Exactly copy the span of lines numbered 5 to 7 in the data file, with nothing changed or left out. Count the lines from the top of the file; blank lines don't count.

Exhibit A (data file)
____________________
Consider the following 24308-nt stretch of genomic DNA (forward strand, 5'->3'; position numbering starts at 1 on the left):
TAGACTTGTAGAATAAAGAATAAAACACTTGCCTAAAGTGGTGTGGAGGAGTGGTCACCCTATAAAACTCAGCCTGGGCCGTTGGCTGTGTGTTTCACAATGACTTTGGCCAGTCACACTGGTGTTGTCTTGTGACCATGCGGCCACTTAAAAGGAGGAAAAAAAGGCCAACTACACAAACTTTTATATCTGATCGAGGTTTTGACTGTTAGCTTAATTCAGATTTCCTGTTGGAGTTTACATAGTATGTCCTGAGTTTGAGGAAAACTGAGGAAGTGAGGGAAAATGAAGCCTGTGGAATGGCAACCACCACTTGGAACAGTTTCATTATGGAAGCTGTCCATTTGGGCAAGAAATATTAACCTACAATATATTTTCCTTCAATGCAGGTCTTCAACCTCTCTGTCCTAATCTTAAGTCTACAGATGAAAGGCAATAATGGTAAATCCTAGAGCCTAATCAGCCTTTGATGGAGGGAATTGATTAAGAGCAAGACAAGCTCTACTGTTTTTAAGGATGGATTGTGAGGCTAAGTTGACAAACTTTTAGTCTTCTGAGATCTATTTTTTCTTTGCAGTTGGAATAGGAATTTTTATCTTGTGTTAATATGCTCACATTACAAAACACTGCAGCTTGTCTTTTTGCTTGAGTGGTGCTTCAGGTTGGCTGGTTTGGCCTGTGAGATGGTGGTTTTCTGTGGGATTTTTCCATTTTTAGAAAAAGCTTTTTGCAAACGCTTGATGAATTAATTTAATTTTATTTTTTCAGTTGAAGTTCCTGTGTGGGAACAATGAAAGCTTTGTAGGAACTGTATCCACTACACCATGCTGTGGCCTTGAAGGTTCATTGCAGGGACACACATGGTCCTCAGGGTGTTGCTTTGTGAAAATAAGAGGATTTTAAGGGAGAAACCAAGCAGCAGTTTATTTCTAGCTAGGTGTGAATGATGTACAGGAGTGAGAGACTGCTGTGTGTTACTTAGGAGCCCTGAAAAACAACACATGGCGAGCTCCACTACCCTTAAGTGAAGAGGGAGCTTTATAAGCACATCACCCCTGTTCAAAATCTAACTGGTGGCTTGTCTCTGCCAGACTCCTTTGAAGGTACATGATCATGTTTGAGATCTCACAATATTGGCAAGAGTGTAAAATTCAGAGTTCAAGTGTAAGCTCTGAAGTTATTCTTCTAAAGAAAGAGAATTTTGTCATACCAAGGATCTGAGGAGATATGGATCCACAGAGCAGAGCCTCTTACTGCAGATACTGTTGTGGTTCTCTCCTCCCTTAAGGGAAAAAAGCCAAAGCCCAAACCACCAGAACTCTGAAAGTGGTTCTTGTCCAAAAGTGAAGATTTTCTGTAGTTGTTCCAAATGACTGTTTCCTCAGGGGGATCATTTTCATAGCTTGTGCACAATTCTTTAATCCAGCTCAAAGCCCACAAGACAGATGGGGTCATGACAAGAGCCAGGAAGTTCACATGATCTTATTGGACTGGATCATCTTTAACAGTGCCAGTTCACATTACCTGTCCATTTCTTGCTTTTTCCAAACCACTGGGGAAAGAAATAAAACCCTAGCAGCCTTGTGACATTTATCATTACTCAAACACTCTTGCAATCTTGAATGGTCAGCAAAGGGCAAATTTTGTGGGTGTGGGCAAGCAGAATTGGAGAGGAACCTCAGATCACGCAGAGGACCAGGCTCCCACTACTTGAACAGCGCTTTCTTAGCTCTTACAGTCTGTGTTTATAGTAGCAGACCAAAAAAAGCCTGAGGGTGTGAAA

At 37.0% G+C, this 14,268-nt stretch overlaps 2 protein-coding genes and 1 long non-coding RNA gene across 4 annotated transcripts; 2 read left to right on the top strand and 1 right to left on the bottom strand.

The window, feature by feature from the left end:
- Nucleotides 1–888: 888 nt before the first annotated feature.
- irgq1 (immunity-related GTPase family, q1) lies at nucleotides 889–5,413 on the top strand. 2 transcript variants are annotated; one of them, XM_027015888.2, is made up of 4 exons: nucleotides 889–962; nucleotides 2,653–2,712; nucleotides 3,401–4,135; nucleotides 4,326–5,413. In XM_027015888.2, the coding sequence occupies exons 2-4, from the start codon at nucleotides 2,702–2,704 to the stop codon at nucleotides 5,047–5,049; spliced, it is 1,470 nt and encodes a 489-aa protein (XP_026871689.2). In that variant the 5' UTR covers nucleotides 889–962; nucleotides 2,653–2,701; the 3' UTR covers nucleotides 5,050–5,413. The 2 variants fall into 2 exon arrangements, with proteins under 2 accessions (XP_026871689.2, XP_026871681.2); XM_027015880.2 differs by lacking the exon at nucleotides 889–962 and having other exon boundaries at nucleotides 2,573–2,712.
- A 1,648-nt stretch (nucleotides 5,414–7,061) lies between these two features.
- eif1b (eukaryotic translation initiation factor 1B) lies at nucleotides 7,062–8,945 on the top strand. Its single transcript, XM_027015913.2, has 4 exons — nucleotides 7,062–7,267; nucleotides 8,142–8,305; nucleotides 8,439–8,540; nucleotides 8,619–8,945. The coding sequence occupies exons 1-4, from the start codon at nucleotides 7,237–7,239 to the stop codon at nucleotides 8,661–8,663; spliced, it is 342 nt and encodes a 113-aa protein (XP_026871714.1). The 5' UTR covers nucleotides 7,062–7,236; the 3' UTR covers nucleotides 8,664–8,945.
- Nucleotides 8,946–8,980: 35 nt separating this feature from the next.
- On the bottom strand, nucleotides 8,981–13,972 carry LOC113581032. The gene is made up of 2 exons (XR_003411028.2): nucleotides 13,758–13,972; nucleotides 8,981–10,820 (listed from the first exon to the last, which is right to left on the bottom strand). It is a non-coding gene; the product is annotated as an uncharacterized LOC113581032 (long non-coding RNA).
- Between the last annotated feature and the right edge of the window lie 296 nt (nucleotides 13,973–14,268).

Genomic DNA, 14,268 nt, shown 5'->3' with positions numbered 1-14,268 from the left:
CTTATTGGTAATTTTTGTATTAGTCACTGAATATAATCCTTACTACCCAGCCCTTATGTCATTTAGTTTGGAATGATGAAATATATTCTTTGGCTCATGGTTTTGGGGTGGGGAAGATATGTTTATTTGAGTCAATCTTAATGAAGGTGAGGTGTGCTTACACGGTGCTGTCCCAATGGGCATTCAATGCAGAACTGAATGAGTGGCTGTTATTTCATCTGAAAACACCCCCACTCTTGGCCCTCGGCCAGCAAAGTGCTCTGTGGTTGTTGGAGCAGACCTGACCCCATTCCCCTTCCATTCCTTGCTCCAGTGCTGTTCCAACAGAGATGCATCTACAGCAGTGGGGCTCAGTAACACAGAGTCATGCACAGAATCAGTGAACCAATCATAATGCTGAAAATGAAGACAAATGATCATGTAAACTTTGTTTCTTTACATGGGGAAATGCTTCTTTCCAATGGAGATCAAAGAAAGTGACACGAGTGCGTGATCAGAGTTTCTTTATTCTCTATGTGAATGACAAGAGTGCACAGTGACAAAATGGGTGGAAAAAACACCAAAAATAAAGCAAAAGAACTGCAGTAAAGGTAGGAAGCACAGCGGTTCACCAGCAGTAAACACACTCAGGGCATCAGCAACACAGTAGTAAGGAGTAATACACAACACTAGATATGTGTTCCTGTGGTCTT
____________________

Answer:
- Nucleotides 1–888: 888 nt before the first annotated feature.
- irgq1 (immunity-related GTPase family, q1) lies at nucleotides 889–5,413 on the top strand. 2 transcript variants are annotated; one of them, XM_027015888.2, is made up of 4 exons: nucleotides 889–962; nucleotides 2,653–2,712; nucleotides 3,401–4,135; nucleotides 4,326–5,413. In XM_027015888.2, the coding sequence occupies exons 2-4, from the start codon at nucleotides 2,702–2,704 to the stop codon at nucleotides 5,047–5,049; spliced, it is 1,470 nt and encodes a 489-aa protein (XP_026871689.2). In that variant the 5' UTR covers nucleotides 889–962; nucleotides 2,653–2,701; the 3' UTR covers nucleotides 5,050–5,413. The 2 variants fall into 2 exon arrangements, with proteins under 2 accessions (XP_026871689.2, XP_026871681.2); XM_027015880.2 differs by lacking the exon at nucleotides 889–962 and having other exon boundaries at nucleotides 2,573–2,712.
- A 1,648-nt stretch (nucleotides 5,414–7,061) lies between these two features.